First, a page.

"I have been represented as an advocate of polygamy," answered Prof. Thomas. "It would have been more ingenious if I had been represented as an advocate of promiscuity. That is a good word from the sensational standpoint, and failure to take advantage of it was surely and oversight."

"No one who has spoken seems yet to have grasped the point that in the paper "The Psychology of Exogamy, I am pointing out why men in early society form the habit of not marrying their own near kin, and why we have an aversion to that practice on psychological grounds. I point out also that early man was not naturally monogamous, but that his induction into this system was a slow, moral, and socially advantageous process.

"The most interesting point in this whole criticism is that the passage quoted from my paper on exogamy as reflecting on "romantic love" is in point of fact nothing more that an explanation of why young men do not fall in love with the members of their own families.

"This is the problem of exogamy, and I do not believe any of the club women who have spoken on the point understand in the least what I am talking about. This is the passage referred to: ‘Although the intimate association and daily familiarity of family life produce affection, they are not favorable to the genesis of romantic love. Cognition is so complete that no place is left for emotional appreciation. Our common expression, "falling in love," and "love at sight," imply, in fact, unfamiliarity; and there can be no question that men and women would prefer at present to get mates away from home, even if there were no traditional prejudice against the marriage of near kin.’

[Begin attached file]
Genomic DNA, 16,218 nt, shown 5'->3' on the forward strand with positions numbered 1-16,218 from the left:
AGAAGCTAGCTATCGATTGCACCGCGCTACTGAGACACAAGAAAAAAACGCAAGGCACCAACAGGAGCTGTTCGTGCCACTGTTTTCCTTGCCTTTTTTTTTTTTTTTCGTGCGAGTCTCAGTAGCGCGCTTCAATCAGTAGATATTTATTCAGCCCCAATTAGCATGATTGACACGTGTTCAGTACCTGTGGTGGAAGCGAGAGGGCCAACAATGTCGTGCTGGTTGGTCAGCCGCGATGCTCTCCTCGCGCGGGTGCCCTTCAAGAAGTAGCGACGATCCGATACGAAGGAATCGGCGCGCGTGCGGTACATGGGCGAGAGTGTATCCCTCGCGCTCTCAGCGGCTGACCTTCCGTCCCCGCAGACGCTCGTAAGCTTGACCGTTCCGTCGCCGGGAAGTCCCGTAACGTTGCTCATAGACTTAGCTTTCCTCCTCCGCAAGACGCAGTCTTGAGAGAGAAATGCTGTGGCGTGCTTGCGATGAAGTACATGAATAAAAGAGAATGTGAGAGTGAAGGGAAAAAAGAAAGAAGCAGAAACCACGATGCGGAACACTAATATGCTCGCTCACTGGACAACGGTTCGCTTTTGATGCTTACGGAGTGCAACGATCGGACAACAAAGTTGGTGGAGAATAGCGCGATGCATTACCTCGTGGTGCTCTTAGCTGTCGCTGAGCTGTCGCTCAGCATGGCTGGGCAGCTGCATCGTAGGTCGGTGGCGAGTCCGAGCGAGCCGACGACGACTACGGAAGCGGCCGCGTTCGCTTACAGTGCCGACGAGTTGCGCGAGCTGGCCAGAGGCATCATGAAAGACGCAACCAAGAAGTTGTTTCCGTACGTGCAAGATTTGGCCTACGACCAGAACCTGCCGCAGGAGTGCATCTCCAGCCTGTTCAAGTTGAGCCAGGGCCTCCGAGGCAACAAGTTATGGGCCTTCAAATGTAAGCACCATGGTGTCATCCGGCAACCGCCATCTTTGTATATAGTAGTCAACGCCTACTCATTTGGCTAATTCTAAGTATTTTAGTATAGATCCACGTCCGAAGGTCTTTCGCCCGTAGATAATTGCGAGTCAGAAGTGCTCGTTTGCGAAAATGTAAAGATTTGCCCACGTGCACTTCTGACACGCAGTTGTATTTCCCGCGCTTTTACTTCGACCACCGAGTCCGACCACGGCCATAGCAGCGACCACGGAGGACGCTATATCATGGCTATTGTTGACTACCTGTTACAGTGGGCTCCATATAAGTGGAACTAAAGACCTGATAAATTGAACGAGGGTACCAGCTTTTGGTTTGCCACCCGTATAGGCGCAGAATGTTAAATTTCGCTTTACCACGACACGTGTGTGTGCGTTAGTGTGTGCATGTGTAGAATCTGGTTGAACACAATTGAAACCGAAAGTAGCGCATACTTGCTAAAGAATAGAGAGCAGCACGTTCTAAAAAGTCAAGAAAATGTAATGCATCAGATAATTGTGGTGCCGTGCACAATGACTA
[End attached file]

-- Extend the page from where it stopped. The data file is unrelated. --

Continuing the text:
"Like most of our higher life, our taste for art, our finer sensibilities, and our ideals in general, the sentiments connected with family life are largely of historical growth. There are none the less valid and precious on that account, but I decline to be sentimental on this point in a scientific book."